SESSION 2 – VITAL SIGNS
There are distinct relationships between museum collections and the activities of daily cultural production. Performance, design, craft, folk, vernacular and ritual objects operate in distinct cultural contexts with highly specific meanings and functions. By bringing vernacular or ritual objects, or even performance and other ephemeral practices, into the museum, what processes of critique are enacted? How does their exhibition in a museum or gallery context affect their interpretation? Perhaps more pointedly, what might they offer the discourses and practices of contemporary art?
Artist and APT8 roundtable participant
Yee I-Lann (b. 1971, Sabah, Malaysian Borneo) lives and works in Kuala Lumpur. She graduated from the University of South Australia with a Bachelor of Arts (Visual Arts) in 1993 with a major in photography and a minor in cinematography. Her primarily photomedia-based practice speculates on issues of culture, power and the role of historical memory in our social experience. I-Lann exhibited at the Third Asia Pacific Triennial of Contemporary Art (APT) in 1999. She was most recently in residency at the NTU Center of Contemporary Art, Gillman Barracks, Singapore in 2015.
Art Historian and curator
Chaitanya Sambrani is an art historian and curator with degrees in Art Criticism (MA) from the M.S. University, Baroda, and Art History and Curatorship (PhD) from the Australian National University, Canberra. He is currently Senior Lecturer in the Centre for Art History and Art Theory at the ANU School of Art. His curatorial projects include Edge of Desire: Recent Art in India (2004-07), 'Place.Time.Play: Contemporary Art from the West Heavens to the Middle Kingdom' (2010) and 'To Let the World In: Narrative and Beyond in Contemporary Indian Art' (2012).
PhD Candidate, Fijian Art Research Project, Sainsbury Research Unit for the Arts of Africa, Oceania and the Americas
Katrina Talei Igglesden was born in Canada with a mix of Fijian and British ancestry, now residing in the United Kingdom, and is a member of the large and dynamic diasporic Fijian communities of both Vancouver and London. Currently undertaking doctoral research at the Sainsbury Research Unit for the Arts of Africa, Oceania & the Americas (University of East Anglia, Norwich, United Kingdom), her focus is on the changing social biography of masi (Fijian barkcloth) and its transformation and adaptation when encountered in urban contemporary contexts. In particular, she is interested in masi designs and how they relate to cultural identity when extended into non-traditional pathways, such as the rapidly expanding Fijian 'high fashion' scene. Additionally, she examines and actively participates in the reactivation of textiles in relation to their contemporary relevance, how they relate to the body, how they are cared for and displayed in museums and how they can coexist within themselves as both animated beings and objects in museum collections.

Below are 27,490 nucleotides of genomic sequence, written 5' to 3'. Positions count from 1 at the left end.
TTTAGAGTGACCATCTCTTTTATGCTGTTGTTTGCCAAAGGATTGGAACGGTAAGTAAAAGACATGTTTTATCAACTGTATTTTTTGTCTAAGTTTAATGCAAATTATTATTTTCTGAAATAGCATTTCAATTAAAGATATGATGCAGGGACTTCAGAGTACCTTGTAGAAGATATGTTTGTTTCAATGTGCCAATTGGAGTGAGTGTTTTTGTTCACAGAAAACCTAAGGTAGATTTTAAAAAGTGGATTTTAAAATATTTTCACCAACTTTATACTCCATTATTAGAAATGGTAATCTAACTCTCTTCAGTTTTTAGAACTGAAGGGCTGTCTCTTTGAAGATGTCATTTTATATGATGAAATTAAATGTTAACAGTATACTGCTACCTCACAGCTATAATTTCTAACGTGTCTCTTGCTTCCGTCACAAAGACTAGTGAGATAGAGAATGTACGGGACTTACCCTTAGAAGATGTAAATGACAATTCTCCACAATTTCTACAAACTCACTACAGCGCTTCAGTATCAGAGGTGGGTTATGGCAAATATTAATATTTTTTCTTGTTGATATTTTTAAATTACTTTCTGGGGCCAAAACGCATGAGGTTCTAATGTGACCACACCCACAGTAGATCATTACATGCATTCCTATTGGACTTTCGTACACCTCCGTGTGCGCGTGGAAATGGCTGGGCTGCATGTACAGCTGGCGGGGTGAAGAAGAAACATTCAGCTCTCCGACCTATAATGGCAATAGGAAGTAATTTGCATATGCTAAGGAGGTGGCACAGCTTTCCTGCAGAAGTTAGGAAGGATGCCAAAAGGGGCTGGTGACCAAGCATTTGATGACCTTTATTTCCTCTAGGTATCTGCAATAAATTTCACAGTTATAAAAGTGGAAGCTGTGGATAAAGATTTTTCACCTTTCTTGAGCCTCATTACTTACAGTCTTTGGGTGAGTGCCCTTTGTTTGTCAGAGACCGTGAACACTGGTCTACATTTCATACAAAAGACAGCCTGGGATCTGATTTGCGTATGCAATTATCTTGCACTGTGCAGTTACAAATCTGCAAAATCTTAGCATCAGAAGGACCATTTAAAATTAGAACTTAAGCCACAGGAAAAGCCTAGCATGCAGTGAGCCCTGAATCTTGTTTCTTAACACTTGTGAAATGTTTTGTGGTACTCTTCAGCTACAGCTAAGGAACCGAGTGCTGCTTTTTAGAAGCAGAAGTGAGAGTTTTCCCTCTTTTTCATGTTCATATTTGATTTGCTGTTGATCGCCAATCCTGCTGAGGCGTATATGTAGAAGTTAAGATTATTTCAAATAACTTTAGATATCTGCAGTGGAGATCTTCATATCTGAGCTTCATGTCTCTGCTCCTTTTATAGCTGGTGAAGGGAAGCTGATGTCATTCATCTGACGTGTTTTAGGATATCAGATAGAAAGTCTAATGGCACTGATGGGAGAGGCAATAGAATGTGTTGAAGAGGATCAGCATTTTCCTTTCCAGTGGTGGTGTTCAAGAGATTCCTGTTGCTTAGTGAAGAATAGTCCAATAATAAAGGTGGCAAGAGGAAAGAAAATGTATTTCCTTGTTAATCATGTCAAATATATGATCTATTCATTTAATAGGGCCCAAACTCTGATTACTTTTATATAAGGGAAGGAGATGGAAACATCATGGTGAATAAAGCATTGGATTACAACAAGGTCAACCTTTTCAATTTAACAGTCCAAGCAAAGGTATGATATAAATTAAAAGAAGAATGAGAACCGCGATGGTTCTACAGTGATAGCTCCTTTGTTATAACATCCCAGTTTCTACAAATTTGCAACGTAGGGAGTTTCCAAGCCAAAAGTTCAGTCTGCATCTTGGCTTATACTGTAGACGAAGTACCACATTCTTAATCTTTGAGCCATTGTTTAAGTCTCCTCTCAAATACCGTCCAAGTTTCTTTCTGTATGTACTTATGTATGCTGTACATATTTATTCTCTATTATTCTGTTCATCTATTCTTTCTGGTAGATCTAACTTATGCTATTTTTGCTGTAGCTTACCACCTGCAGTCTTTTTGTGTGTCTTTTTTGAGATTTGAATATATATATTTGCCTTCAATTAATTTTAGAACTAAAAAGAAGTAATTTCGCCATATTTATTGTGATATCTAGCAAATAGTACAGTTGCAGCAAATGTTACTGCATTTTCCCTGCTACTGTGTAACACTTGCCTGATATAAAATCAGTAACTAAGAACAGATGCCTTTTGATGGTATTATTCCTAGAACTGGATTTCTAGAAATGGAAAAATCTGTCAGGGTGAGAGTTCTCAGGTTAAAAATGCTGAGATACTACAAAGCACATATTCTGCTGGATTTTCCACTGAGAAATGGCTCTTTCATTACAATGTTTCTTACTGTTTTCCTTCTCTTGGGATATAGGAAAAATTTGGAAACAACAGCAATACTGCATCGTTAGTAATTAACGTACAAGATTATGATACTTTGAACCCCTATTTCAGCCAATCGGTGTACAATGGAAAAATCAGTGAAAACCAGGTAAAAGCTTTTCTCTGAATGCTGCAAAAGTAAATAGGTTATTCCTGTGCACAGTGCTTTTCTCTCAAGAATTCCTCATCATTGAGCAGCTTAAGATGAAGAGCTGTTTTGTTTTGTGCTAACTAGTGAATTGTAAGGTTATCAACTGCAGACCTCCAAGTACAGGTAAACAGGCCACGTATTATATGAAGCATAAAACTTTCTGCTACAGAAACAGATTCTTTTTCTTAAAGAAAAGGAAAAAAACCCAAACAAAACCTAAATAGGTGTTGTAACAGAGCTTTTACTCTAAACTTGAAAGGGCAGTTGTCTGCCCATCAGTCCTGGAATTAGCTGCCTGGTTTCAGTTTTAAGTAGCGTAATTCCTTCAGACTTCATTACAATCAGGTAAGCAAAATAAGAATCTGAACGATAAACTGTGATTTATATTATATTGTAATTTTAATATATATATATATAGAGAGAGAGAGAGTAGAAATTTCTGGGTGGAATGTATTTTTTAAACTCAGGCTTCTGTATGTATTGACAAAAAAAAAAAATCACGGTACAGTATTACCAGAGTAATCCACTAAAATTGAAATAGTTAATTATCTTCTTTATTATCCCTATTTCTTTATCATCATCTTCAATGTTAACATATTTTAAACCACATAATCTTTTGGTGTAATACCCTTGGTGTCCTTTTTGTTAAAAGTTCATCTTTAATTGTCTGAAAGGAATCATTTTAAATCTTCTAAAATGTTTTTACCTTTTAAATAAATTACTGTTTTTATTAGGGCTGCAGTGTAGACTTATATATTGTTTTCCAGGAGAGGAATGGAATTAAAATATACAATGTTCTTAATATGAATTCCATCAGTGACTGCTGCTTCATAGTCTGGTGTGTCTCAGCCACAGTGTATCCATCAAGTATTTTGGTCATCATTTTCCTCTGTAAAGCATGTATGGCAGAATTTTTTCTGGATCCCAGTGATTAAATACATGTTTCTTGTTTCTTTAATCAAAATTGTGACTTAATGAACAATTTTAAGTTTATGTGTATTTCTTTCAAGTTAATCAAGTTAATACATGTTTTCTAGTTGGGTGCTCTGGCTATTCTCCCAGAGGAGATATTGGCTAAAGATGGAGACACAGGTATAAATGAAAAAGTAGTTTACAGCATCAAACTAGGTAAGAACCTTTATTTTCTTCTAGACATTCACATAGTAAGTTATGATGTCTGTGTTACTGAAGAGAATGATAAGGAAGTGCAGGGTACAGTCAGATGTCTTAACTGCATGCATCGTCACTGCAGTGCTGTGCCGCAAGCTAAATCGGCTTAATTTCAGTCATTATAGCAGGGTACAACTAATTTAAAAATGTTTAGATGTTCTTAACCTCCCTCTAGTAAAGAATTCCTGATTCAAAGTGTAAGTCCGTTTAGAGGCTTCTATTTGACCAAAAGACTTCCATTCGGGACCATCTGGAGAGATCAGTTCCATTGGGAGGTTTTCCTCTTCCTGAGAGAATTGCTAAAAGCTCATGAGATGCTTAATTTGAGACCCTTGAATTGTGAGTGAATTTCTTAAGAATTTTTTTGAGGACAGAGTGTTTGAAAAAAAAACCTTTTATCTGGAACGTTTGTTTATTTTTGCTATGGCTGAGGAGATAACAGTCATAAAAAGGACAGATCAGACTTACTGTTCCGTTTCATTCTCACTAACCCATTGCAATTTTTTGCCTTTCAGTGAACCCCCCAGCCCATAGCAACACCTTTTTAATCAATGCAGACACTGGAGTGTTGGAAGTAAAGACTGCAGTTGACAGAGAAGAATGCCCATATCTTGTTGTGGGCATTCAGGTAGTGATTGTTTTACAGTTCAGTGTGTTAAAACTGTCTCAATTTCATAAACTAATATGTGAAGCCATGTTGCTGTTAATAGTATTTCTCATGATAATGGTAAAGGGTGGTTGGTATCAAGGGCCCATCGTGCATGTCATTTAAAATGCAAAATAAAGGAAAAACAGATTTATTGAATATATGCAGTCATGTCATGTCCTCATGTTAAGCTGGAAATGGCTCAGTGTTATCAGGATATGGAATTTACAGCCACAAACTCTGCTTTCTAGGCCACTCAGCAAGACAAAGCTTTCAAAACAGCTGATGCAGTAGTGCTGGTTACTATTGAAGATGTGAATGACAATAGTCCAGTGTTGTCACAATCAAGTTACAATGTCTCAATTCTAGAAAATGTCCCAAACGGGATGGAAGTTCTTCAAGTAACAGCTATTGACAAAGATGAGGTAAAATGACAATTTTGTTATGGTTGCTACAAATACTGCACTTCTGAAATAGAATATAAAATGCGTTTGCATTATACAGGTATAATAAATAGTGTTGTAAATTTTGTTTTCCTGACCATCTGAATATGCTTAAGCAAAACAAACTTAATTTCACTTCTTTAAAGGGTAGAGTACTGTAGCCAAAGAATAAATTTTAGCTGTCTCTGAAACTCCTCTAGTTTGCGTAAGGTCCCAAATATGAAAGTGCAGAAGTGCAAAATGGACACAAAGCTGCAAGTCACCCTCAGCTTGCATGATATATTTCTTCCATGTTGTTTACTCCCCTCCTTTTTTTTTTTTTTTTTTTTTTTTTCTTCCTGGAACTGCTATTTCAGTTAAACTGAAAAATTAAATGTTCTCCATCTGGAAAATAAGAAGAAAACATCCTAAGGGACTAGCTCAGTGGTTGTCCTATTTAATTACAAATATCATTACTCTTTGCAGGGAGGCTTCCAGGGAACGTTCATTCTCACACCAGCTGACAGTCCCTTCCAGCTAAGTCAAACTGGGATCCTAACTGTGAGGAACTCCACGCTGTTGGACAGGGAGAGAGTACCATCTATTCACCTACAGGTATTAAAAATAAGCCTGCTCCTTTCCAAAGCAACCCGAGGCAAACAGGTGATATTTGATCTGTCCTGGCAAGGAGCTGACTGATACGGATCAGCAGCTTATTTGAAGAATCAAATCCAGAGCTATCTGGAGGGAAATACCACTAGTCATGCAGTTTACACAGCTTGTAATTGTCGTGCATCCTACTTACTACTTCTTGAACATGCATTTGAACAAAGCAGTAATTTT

Senior Lecturer, Anthropology and Museum Studies, UQ
Graeme Were is Senior Lecturer in Anthropology and Museum Studies and convenes the Museum Studies postgraduate programme in the School of Social Science at the University of Queensland. His research interests include museum anthropology, digital heritage and material culture studies and he has a regional specialism in Papua New Guinea. His recent work includes Lines that connect: rethinking pattern and mind in the Pacific (University of Hawai'i Press, 2010) and (co-edited with J.C.H. King) Extreme collecting (Berghahn, 2012). He presented the prestigious 2011 Curl Lecture at the British Museum awarded by the Royal Anthropological Institute, and in 2012, he received a UQ Foundation Research Excellence Award for his work on digital heritage and knowledge networks in Melanesia.
SESSION 3 – BODIES POLITIC
Recent practice in the Asia-Pacific has seen renewed attention to the symbolic potential of the human body. In what ways are bodies utilised in contemporary practice, particularly with regard to contested issues, sites and histories? As sensory registers of mortality and desire, do bodies possess some kind of political autonomy that empowers them as instruments of social and institutional critique?
Christian Thompson is an artist of Bidjara heritage, who works across video, photography, sculpture, performance and sound. Thompson is interested in the performative, and his works frequently present him adopting various personas created with costumes, adornments and disguises derived from history and tradition. Thompson grew up in an urban environment in the 1980s and 90s and he interweaves references to Bidjara culture (such as gestures and songs) with elements of pop culture to address issues of colonialism, sexuality and cultural representation. Thompson's most recent body of work was inspired by an archive of historical photographs of Aboriginal people held at the Pitt Rivers Museum in Oxford. It constitutes a contemporary response to themes of the archive, spiritual repatriation and cultural hybridity. A suite of photographs from the 'Polari' series is accompanied by a video of the artist performing in the Bidjara language.